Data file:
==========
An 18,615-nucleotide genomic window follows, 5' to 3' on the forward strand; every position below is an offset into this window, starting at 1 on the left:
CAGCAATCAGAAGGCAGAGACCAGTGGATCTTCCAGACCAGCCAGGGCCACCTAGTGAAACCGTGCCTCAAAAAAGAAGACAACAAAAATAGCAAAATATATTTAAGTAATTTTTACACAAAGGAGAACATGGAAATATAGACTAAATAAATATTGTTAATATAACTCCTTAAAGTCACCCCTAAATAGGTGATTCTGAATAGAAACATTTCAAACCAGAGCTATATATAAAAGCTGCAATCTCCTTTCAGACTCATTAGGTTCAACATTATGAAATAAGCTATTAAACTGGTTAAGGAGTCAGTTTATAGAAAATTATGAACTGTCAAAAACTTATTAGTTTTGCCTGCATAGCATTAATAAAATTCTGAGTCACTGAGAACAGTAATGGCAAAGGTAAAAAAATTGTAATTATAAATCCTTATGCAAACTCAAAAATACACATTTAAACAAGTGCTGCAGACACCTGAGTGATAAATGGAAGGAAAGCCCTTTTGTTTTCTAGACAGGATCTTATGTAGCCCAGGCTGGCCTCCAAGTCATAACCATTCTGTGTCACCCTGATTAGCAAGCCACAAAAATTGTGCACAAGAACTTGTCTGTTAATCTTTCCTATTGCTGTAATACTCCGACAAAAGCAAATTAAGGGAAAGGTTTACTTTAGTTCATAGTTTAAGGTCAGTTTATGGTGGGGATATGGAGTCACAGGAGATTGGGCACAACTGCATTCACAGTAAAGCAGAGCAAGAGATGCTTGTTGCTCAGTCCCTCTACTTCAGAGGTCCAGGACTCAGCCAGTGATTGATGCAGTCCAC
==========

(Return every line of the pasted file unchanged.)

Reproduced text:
An 18,615-nucleotide genomic window follows, 5' to 3' on the forward strand; every position below is an offset into this window, starting at 1 on the left:
CAGCAATCAGAAGGCAGAGACCAGTGGATCTTCCAGACCAGCCAGGGCCACCTAGTGAAACCGTGCCTCAAAAAAGAAGACAACAAAAATAGCAAAATATATTTAAGTAATTTTTACACAAAGGAGAACATGGAAATATAGACTAAATAAATATTGTTAATATAACTCCTTAAAGTCACCCCTAAATAGGTGATTCTGAATAGAAACATTTCAAACCAGAGCTATATATAAAAGCTGCAATCTCCTTTCAGACTCATTAGGTTCAACATTATGAAATAAGCTATTAAACTGGTTAAGGAGTCAGTTTATAGAAAATTATGAACTGTCAAAAACTTATTAGTTTTGCCTGCATAGCATTAATAAAATTCTGAGTCACTGAGAACAGTAATGGCAAAGGTAAAAAAATTGTAATTATAAATCCTTATGCAAACTCAAAAATACACATTTAAACAAGTGCTGCAGACACCTGAGTGATAAATGGAAGGAAAGCCCTTTTGTTTTCTAGACAGGATCTTATGTAGCCCAGGCTGGCCTCCAAGTCATAACCATTCTGTGTCACCCTGATTAGCAAGCCACAAAAATTGTGCACAAGAACTTGTCTGTTAATCTTTCCTATTGCTGTAATACTCCGACAAAAGCAAATTAAGGGAAAGGTTTACTTTAGTTCATAGTTTAAGGTCAGTTTATGGTGGGGATATGGAGTCACAGGAGATTGGGCACAACTGCATTCACAGTAAAGCAGAGCAAGAGATGCTTGTTGCTCAGTCCCTCTACTTCAGAGGTCCAGGACTCAGCCAGTGATTGATGCAGTCCAC